Equity Release or Remortgage – Complete Comparison
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Using an equity release plan or remortgaging are two completely different methods of releasing equity from your home, and for the most part, they are used by different people in different situations.
But there may be a small percentage of the population who qualify to use either method and have the same intentions, such as over 55s with a small existing mortgage and needing money for home improvements.
It can be difficult to know whether to use equity release or remortgage in this niche situation. This guide will provide clarity on the decision ahead.
What is home equity?
Home equity is the amount of equity you own in your home and can be worked out by taking away all your outstanding debts secured by the property away from the current property value. So, once you have completely paid off your mortgage and have no other loans secured by your home, you will have 100% home equity.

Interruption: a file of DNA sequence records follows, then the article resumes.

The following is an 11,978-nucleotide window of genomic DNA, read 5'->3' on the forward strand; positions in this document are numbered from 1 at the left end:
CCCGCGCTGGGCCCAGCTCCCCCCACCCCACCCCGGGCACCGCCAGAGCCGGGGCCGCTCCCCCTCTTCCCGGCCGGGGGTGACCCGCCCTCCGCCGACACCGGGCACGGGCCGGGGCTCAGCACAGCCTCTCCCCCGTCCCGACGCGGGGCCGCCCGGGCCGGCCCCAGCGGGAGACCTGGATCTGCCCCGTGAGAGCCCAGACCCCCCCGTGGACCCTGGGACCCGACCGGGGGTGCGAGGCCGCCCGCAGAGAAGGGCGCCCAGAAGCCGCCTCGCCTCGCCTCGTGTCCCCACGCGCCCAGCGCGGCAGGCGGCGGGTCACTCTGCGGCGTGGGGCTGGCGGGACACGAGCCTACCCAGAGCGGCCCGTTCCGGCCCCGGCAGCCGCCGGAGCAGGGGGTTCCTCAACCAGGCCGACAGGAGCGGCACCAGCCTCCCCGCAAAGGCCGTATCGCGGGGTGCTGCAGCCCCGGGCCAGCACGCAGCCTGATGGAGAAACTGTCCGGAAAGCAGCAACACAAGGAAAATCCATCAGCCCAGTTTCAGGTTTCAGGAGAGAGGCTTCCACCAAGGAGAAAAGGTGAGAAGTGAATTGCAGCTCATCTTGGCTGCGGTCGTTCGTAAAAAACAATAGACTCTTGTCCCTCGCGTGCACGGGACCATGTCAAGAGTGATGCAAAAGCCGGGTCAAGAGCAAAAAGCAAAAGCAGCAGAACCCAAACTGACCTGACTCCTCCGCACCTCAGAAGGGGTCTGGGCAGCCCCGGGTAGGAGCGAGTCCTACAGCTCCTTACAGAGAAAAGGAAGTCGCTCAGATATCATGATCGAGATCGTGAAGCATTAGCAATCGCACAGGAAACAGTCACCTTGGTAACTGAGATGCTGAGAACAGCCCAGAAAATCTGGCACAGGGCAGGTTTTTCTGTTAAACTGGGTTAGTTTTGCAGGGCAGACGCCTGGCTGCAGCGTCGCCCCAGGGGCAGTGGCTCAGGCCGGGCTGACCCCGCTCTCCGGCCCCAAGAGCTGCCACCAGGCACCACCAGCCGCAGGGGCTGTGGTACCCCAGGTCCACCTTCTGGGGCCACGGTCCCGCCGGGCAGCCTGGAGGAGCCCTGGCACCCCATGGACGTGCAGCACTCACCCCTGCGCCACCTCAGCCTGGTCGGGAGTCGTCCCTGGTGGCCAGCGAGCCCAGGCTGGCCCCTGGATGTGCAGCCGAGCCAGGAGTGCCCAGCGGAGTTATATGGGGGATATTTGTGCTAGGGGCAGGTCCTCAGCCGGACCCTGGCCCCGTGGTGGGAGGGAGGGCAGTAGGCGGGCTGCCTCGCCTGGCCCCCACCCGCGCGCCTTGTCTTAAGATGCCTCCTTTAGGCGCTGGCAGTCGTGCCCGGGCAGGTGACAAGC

When you secure a debt with your home, your home equity is used to determine how much you can borrow, as well as the lender’s loan to value (LTV) ratio.
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What is remortgaging to release equity?
Some homeowners choose to remortgage to release equity, which is when they take out a new mortgage that is used to pay off their old one but simultaneously borrow additional money using their equity as security.
An example of remortgaging to release equity